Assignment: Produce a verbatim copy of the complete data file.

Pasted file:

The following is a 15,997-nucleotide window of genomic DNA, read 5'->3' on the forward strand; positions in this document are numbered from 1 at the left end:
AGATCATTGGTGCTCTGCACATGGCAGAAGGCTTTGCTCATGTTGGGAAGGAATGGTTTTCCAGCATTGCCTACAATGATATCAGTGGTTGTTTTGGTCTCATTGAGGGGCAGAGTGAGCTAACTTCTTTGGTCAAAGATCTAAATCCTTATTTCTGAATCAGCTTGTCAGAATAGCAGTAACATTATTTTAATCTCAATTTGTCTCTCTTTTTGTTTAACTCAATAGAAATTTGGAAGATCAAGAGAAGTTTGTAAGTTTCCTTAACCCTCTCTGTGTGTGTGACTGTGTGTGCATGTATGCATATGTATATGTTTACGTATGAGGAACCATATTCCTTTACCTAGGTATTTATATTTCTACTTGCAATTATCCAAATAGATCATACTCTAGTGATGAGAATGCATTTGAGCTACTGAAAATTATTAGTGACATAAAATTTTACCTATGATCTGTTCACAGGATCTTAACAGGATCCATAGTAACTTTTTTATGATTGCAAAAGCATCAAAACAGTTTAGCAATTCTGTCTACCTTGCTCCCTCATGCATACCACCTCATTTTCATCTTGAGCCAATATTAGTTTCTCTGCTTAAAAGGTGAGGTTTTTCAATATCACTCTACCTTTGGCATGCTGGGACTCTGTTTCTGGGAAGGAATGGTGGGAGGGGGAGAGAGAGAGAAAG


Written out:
The following is a 15,997-nucleotide window of genomic DNA, read 5'->3' on the forward strand; positions in this document are numbered from 1 at the left end:
AGATCATTGGTGCTCTGCACATGGCAGAAGGCTTTGCTCATGTTGGGAAGGAATGGTTTTCCAGCATTGCCTACAATGATATCAGTGGTTGTTTTGGTCTCATTGAGGGGCAGAGTGAGCTAACTTCTTTGGTCAAAGATCTAAATCCTTATTTCTGAATCAGCTTGTCAGAATAGCAGTAACATTATTTTAATCTCAATTTGTCTCTCTTTTTGTTTAACTCAATAGAAATTTGGAAGATCAAGAGAAGTTTGTAAGTTTCCTTAACCCTCTCTGTGTGTGTGACTGTGTGTGCATGTATGCATATGTATATGTTTACGTATGAGGAACCATATTCCTTTACCTAGGTATTTATATTTCTACTTGCAATTATCCAAATAGATCATACTCTAGTGATGAGAATGCATTTGAGCTACTGAAAATTATTAGTGACATAAAATTTTACCTATGATCTGTTCACAGGATCTTAACAGGATCCATAGTAACTTTTTTATGATTGCAAAAGCATCAAAACAGTTTAGCAATTCTGTCTACCTTGCTCCCTCATGCATACCACCTCATTTTCATCTTGAGCCAATATTAGTTTCTCTGCTTAAAAGGTGAGGTTTTTCAATATCACTCTACCTTTGGCATGCTGGGACTCTGTTTCTGGGAAGGAATGGTGGGAGGGGGAGAGAGAGAGAAAG